A new exhibition at the Beinecke Rare Book and Manuscript Library uses photography to examine the history of the American an “Eye on the West.”
The exhibition, titled “Eye on the West,” includes over 100 contemporary photographs from the Yale Collection of Western Americana. It was curated by George Miles ’74 GRD ’77, the Beinecke’s curator of Western Americana, and runs until Dec. 16. On Friday, the library will host an opening celebration featuring a keynote address by Eric Paddock ART ’82, the Denver Art Museum’s curator of photographs, followed by a reception. And on Saturday, three panel discussions with photographers featured in the exhibition will take place.
“‘Eye on the West’ is an exhibition that grows out of my conviction that for the last 160 — almost 200 years — photographers have been among the most interesting and influential observers and recorders of events, people and landscapes of the American West,” Miles said. “For the Yale Collection of Western Americana, which seeks to document the history and culture of the Trans-Mississippi West and the many diverse communities that occupy it, collecting photographs is natural.”
Yale’s collections include tens of thousands of photographs of the West captured in the 19th century. Over the past 20 years, Miles has worked to expand the Beinecke’s collection of contemporary photography of the West. His approach has involved acquiring extensive collections of works representing a small number of artists, rather than collecting only a few photographs by a wider group of artists. The result was a collection of exceptional depth.
But Miles’ approach also made the task of selecting images for display in “Eye on the West” a challenge. He began by looking through about 8,000 photographs. He knew that the limited exhibition space at the Beinecke meant that he would have to exclude much of the collection from the exhibition. First, he tried to select photos that reflected the breadth of artists’ approaches to depicting the West. Left with about 250 images, he started arranging them by theme.
Some themes he had in mind from the beginning, such as landscape and political activism. But others emerged as he sorted through his collection trying to assemble the exhibition.
“I don’t think I set out to do images on ceremony, but there were some spectacular images of celebrations, of graduations and of community events that caused me to say, ‘Ceremony needs to be a part of this show,’” Miles said. “I discovered I wanted to do something on family, and so I started to look for images on family.”
When organizing the exhibition, Miles had to work within the space available in the Beinecke. The exhibition cases are fixed in place, and the glass tower of books in the center of the structure defines the shape and size of areas available to show the photographs. Because the Beinecke was not originally designed to host photography exhibitions, Miles had to make creative layout choices in order to achieve his goal of displaying as many photographs as possible. For example, some photographs hang from the walls of the tower adjacent to the table cases. Miles also limited his use of explanatory text to accompany the photographs.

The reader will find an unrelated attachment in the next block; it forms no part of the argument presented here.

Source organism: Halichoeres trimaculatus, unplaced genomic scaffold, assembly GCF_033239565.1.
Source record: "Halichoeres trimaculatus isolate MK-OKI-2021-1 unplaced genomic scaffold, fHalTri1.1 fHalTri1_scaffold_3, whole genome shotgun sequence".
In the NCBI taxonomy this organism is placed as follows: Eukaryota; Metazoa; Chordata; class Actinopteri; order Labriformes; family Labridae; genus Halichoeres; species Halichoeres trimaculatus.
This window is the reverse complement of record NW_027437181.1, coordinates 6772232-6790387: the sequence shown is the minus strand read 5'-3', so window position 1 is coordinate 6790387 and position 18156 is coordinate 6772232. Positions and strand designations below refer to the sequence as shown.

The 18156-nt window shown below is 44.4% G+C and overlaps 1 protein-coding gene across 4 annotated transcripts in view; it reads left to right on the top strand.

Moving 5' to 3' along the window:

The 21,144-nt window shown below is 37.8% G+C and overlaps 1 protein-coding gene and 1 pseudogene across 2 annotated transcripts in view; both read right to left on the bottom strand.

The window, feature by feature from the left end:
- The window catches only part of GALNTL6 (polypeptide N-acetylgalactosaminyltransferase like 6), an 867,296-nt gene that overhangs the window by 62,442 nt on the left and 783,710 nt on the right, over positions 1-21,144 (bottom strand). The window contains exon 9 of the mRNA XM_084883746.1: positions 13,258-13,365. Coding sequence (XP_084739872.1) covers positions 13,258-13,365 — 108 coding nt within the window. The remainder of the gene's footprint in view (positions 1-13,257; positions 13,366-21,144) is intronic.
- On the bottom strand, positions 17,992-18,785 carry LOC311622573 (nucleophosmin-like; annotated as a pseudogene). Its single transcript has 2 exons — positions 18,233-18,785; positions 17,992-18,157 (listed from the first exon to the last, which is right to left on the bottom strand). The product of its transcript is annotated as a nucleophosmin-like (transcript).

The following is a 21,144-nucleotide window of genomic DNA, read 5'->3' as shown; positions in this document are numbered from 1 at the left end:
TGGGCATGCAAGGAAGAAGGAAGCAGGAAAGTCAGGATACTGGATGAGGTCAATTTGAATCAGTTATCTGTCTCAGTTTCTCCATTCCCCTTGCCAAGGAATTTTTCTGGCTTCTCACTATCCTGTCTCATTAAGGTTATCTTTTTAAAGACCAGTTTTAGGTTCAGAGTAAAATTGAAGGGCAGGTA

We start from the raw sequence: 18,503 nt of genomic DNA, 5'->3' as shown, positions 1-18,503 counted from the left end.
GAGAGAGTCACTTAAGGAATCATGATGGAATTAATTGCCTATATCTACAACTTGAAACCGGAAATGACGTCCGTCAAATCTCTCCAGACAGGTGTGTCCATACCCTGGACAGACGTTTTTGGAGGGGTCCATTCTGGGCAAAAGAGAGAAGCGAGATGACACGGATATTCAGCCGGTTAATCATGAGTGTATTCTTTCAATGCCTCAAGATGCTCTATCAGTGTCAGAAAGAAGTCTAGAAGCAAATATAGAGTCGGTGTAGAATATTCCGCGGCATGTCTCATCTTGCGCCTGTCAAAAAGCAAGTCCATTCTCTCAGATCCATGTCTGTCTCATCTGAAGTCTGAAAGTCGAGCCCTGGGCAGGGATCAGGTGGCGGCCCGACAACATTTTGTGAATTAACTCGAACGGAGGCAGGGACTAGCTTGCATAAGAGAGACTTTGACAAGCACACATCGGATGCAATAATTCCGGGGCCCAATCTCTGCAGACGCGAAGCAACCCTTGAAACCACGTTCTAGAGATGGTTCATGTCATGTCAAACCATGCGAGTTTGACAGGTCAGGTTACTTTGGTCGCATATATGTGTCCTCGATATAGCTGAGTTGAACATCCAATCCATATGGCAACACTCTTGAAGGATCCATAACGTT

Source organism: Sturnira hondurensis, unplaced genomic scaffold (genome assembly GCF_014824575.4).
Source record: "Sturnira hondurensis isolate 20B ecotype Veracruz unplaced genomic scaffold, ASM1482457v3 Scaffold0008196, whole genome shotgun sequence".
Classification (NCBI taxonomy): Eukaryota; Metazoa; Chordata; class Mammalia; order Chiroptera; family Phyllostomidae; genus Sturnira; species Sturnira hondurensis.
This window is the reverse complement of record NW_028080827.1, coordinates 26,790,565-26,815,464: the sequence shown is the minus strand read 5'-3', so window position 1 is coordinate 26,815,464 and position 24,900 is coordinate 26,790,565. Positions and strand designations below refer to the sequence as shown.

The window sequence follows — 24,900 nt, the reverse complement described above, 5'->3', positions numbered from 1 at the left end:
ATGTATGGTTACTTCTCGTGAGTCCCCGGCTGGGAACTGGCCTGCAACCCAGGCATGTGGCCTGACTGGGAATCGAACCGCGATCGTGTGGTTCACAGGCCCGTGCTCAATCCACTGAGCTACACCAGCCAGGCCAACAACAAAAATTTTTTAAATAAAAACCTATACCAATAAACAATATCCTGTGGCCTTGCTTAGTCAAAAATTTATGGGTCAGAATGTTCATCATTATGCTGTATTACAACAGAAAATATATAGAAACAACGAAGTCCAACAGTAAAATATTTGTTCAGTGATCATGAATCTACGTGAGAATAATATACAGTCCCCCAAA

Other curatorial choices included replacing the Beinecke’s standard light brown-grey cloth backings for display cases with white mat boards. The Beinecke’s conservators and exhibition preparators, Kerri Sancomb, Marie-France Lemay, Frances Osugi, Ansley Joe and Sarah Davis, spent hours designing the installation to create display cases that Miles said “feel more formal, and pulled out the individual photographs so that they pop.”
David Ottenstein ’82, a photographer whose work appears in the show, also noted the challenges of mounting an exhibition of photographs at the Beinecke. Still, he commended the “Eye on the West” team’s creativity in addressing the difficulties of the space to “present [the photographers’] work wonderfully.”
Ottenstein added that visiting the Beinecke often served as inspiration during his time at Yale.
“As an undergraduate at Yale in the early 1980s studying photography and American Studies, it was a very special treat when we’d visit the Beinecke to look at original 19th-century photographs of the American West,” Ottenstein said. “Having my work a part of the Western Americana Collection now and knowing that my photographs will be available for future generations to study is tremendously gratifying.”
Though “Eye on the West” shows a small percentage of the Beinecke’s collection of contemporary photography documenting the West, more photographs are available for viewing on an interactive display screen in the exhibition space. This digital component allows visitors to search by geographic region, artist and date.
Miles hopes that the exhibition will inspire viewers to return to the Beinecke to explore the collection further.
“Our collections have grown to number thousands of photographs,” Miles said. “This show is an attempt to expose those collections to the campus, scholars and artists, to say, ‘Look at what’s here, and there’s more: Come look at it in our reading room.’”
Julia Carabatsos | email@example.com